Friday, October 3, 2008

Beethoven: Symphony #3 and Leonore #3

The most commonly told anecdote about Beethoven's Third Symphony is the story of its dedication. After completing the symphony in 1803, Beethoven initially dedicated it to Napoleon as a representative of the freedoms and ideals of the French Revolution.
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Herbert von Karajan and the Berliner Philharmoniker
Ludwig Van Beethoven (1770-1827)

Symphony #3; Leonore Overture III
Deutsche Grammophon, 1966/1977
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And then, of course, Napoleon crowned himself emporer.

I don't think it's an exaggeration to say Beethoven literally wigged out when he heard the news. He flew into a rage and tore up the title page of the symphony manuscript. And as told by his longtime friend and assistant Ferdinand Ries in the book Beethoven Remembered, Beethoven shouted:

"So he is no more than a common mortal! Now, too, he will trample the rights of man, indulge only his ambition. Now he will think himself superior to all men and become a tyrant!"

And yet this symphony's historical significance goes far beyond a mere anecdote about Napoleon. In fact, I would go so far as to argue that the Beethoven's Third established the modern conception of the symphony.

Certainly this work represents a break from the "Classical era" of classical music, the period from the early 1700s to the early 1800s which featured more modest, though no less beautiful, symphonies by brilliant composers such as Mozart and Haydn. However, in the expansive emotional range of Beethoven's Third, we begin to see the first stirrings of classical music's Romantic era. The symphony was leaving the 18th century--and it would rarely look back.

In fact, of all of the music written in the prior century, perhaps only supra-symphonic works like Mozart's Requiem or Handel's or Haydn's oratorios cover as much emotional ground as Beethoven's Third Symphony. In some ways, the Third has such broad scale and scope that it makes even the most beautiful Haydn symphony seem like a trifling amuse-bouche by comparison. But the Third also stumbles at times (as we'll see below), as Beethoven hadn't quite yet found the voice that would ultimately give the world his greatest work, the Fifth Symphony.

Listener Notes for Beethoven's Third Symphony:
1) The first movement is almost too much to take. There's such power and triumph in just the first few minutes that it overloads the senses. Just the other week, I wrote that the first movement of Brahms' Fourth Symphony felt like an entire symphony. Same here.

2) And yet the second movement feels like another full symphony! Indeed, composers like Haydn wrote entire symphonies that were shorter than just this one movement.

3) Shrill clarinet alert: listen at 8:05 in the second movement for the clarinets bleating out a nasal-sounding unison part.

4) I particularly like the fugue-like section near the end of the second movement (runs from about 13:55 to 14:30 in my recording), where the strings and woodwinds answer to each other.

5) The french horns really blow it during their key part in the third movement (begins at about the 2:48 mark). Not only are they off-key, but they fail to play the part in tight unison and they play the part weakly.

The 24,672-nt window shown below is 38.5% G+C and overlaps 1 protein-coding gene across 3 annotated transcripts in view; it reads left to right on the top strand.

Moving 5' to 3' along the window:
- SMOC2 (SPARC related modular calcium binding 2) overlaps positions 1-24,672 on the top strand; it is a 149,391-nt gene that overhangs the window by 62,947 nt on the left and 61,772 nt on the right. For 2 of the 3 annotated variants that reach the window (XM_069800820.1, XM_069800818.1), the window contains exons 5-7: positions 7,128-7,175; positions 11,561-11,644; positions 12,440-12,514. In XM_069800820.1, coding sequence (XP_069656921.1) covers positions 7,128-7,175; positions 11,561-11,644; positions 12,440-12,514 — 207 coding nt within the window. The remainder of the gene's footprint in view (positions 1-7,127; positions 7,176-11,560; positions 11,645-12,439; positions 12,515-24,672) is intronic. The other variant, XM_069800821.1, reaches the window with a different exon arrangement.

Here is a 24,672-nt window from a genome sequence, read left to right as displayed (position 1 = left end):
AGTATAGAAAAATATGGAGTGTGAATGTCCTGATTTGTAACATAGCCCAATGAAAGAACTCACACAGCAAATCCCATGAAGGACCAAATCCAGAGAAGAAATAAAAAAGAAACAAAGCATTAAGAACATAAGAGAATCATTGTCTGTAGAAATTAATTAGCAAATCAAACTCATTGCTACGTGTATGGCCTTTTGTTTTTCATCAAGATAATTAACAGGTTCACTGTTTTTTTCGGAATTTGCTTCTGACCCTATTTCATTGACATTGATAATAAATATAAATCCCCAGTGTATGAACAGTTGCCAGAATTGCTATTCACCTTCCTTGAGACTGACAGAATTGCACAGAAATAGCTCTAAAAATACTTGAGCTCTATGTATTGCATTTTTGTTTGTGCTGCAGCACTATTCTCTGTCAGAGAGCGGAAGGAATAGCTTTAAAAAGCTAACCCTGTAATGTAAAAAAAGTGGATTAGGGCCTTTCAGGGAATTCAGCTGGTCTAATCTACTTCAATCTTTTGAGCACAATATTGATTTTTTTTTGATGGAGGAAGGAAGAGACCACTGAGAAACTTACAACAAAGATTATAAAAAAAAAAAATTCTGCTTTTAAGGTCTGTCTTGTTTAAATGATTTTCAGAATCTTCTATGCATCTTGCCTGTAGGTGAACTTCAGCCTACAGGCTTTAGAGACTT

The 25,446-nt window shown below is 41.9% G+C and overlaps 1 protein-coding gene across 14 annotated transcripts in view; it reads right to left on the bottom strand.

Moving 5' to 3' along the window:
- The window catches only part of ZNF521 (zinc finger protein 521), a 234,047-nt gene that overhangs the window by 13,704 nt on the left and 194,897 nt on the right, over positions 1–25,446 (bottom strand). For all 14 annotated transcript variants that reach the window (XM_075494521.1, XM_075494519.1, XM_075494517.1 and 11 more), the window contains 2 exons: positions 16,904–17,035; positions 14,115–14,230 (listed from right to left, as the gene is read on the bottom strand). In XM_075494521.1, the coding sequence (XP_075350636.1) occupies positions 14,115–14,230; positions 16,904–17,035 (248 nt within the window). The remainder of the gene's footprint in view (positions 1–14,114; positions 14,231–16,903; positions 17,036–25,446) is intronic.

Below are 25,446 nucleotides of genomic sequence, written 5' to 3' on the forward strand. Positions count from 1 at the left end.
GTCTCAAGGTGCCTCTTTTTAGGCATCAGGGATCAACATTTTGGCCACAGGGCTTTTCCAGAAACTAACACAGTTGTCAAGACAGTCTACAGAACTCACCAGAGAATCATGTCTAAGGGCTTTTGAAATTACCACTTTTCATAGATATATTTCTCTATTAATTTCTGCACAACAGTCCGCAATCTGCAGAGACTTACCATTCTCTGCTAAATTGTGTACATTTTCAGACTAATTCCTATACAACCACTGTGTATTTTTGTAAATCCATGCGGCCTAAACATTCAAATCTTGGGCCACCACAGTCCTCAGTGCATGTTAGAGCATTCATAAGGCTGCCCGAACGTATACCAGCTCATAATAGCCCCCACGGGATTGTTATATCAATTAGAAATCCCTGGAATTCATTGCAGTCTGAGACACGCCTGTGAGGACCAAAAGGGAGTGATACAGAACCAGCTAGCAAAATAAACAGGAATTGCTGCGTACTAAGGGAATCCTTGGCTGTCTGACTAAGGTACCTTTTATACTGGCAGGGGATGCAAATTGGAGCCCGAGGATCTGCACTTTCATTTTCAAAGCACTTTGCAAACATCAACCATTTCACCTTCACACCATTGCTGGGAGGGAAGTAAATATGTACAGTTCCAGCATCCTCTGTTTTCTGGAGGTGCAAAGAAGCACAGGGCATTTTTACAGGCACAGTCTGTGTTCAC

6) While I'm on the subject of the brass, let me make a general comment on the caliber of the overall brass section in the Berliner Philharmoniker. Frankly, I'm not impressed. No power, poor intonation and no spirit. The trumpets in particular have a tendency to veer out of control at key, high-volume parts throughout the performance. I should have bought a recording of Beethoven's Third Symphony as performed by my idols from the Chicago Symphony.

7) Listen to the extremely technically demanding flute solo at 3:37 in the fourth movement. Our flutist nails it here.

8) There is at least one instance in this recording where the french horns really nail a big part: at 7:55 in the fourth movement, when the horns state the key theme.

9) Honestly, I was disappointed with the structure of the fourth movement, and in particular by the sudden and surprise finale, which starts off with a sudden loud chord at 10:46 and races off to an equally sudden finish less than two minutes later. It seems like every critic and commentator is quick to celebrate the inexorable logic inherent in the structure of Beethoven's symphonies, including the Third. To me, however, this conclusion sounded (dare I say it?) abrupt and almost random.

Listener Notes for Leonore #3:
1) Nobody really thinks of Beethoven as a composer of operas. In fact, he struggled mightily to write just one, Fidelio. The opera premiered in 1805, but afterward Beethoven heavily revised it three more times. This work, Leonore #3, is the best known version of the overture to this opera. And despite being named #3, it was part of the second version of the opera, performed in 1806.

2) Isn't the main theme, when it gets introduced by the full orchestra at 4:18, absolutely inspiring?

3) I've played the off-stage trumpet call back in my playing days (on this disc it begins at 7:51 in track 5). It's more difficult than it sounds. It's one of those parts that is quite easy to play in a small practice room, but it's another thing entirely to play it off-stage in a concert hall with an appropriately big but controlled sound.

4) At 9:39, can you hear the bassoonist bungle that run in the duet with the flute player? Whoops.




2 comments:

Chantal said...

I have that CD too. Not really thrilled with it, either. I stupidly lent an AMAZING recording of it to some schmuck in music school, and never got it back. Levine, leading the Metropolitan Orchestra. It also has Schubert's Unfinished symphony on it too, and both works are splendid. (in my opinion, of course!)

Daniel Koontz said...

Hi Chantal,
Yep, the mistakes in this recording were pretty distracting.

Thanks for reading!

Dan